by Winston Chua
The San Marino City Council Wednesday night voted 3-2 to discontinue the city’s farmers market.
Mayor Eugene Sun, Vice Mayor Allan Yung and Councilman Richard Sun, while agreeing with the market’s benefits, were troubled by the location and the impact the market was having on local businesses. Yung argued that having the market was not necessarily a necessity for the city and said he could not support its continuance at the current location.
A motion by Councilman Kneier to continue the market at its current location, though supported by Councilman Dick Ward, was defeated. July 25 will be the last time the farmers market will operate at its current location.
Ward said that he had never encountered an issue that stirred the passion of the community to such a degree as the farmers market and expressed sympathy for residents while trying to balance the benefits of the market with objections from the community. In spite of the city’s inability to find a better location, he voted to support the market at its current location into the foreseeable future.
Many people in the community spoke in favor of the market, including a former chamber president, the market’s coordinators and members of the city’s chamber of commerce. They told the council that the market brings a sense of community and increased business to the city.
But not everyone was happy with the market.
Edward and Brian Apramian, property owners near the area, said that the market has cost them thousands of dollars in lost revenue and that their tenants have no place to park on Fridays. They have also hired attorneys and declared that “it has only been a negative experience” for them.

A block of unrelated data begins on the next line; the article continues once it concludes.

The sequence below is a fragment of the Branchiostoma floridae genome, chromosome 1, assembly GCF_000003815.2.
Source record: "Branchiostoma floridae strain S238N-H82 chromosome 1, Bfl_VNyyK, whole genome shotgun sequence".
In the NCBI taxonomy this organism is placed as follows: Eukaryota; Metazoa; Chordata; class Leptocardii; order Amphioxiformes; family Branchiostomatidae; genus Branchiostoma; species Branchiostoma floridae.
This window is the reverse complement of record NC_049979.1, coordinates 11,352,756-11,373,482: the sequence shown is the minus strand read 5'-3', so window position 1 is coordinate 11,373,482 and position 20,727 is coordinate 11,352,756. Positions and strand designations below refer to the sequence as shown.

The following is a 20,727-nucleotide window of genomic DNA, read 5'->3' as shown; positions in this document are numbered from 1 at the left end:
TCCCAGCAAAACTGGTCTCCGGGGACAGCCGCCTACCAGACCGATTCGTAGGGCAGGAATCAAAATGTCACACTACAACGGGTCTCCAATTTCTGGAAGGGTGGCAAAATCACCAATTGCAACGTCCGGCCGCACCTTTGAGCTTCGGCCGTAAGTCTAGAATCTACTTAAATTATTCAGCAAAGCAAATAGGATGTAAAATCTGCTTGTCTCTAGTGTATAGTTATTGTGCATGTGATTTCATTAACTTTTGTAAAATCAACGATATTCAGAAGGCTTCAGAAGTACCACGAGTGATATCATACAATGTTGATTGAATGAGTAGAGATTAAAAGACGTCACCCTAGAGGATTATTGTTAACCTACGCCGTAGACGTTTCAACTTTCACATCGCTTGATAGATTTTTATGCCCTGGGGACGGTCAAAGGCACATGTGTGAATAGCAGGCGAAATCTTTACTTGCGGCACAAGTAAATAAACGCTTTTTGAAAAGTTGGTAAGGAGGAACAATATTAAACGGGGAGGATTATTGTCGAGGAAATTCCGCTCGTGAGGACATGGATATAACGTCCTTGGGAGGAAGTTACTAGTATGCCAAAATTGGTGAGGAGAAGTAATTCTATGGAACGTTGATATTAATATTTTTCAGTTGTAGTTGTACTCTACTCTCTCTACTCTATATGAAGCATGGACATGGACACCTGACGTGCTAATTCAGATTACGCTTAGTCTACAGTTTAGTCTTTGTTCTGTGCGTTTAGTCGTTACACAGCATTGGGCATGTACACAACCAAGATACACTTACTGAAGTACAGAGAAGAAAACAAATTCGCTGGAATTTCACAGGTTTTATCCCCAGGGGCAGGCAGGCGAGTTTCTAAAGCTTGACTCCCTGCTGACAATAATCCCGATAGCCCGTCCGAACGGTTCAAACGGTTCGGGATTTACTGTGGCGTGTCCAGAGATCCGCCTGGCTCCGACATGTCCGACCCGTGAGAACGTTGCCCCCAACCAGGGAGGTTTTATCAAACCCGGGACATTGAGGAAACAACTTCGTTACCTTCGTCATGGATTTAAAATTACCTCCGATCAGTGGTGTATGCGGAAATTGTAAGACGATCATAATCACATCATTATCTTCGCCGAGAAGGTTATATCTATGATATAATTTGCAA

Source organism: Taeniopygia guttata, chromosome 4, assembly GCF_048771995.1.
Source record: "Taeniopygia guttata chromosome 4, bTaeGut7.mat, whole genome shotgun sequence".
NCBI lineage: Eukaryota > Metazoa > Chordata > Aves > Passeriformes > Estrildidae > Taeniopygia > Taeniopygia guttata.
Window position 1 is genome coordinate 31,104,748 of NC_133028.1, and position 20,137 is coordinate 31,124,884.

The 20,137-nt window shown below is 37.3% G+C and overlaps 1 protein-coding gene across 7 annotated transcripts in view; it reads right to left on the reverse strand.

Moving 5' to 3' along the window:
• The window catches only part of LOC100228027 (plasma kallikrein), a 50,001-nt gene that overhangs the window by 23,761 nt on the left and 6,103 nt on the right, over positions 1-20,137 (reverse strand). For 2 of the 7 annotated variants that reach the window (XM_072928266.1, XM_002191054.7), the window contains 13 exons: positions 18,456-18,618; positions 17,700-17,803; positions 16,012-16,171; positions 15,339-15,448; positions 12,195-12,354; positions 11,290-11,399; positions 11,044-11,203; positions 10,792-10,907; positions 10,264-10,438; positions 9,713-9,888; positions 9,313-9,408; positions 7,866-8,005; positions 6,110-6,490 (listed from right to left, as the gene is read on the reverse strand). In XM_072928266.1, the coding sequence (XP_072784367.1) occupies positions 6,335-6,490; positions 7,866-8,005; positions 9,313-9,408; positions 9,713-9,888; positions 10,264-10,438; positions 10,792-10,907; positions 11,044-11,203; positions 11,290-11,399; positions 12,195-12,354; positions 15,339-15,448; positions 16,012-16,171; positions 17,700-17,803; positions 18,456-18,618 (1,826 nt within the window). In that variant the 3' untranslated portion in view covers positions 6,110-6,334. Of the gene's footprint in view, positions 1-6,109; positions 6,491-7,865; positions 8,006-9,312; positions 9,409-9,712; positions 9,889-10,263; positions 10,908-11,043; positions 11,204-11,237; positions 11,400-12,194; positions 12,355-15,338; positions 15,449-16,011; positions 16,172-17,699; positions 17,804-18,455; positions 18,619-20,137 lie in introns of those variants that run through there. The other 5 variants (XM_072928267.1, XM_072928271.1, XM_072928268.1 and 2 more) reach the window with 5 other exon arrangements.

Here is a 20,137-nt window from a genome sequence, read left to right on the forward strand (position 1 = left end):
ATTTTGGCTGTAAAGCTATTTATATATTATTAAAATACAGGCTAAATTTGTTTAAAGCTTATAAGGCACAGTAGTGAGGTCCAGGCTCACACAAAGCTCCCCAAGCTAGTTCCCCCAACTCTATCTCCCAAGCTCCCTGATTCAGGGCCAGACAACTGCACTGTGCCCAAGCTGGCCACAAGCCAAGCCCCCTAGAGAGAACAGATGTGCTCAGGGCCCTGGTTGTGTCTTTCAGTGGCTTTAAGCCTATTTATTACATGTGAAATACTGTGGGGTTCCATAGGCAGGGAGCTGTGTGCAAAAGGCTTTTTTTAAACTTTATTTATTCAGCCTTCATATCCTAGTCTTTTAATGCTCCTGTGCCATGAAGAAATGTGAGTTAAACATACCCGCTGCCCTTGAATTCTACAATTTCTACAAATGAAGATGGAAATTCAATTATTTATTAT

Diana Doi, Miriam Nakamura Quan, Joanna Jimenez, Stuart Rogers and Gilda Moshir were among those who spoke in favor of the indefinite continuance of the market, but city staff were unable to find a viable alternative location.
In addition to arguing that the market has brought a sense of community to the city, supporters lauded the gathering point as a way to connect with people they haven’t seen in a long time. Some businesses owners have seen business pick up because of the market. Around 25 or so people standing outside the council chambers could be heard applauding whenever a market supporter was finished speaking in front of the council.
San Marino resident and business owner Steve Talt, however, said that those who so desperately wanted community have a plethora of options at their disposal, including joining the Chinese Club, Rotary Club, chamber of commerce, AYSO or Little League.
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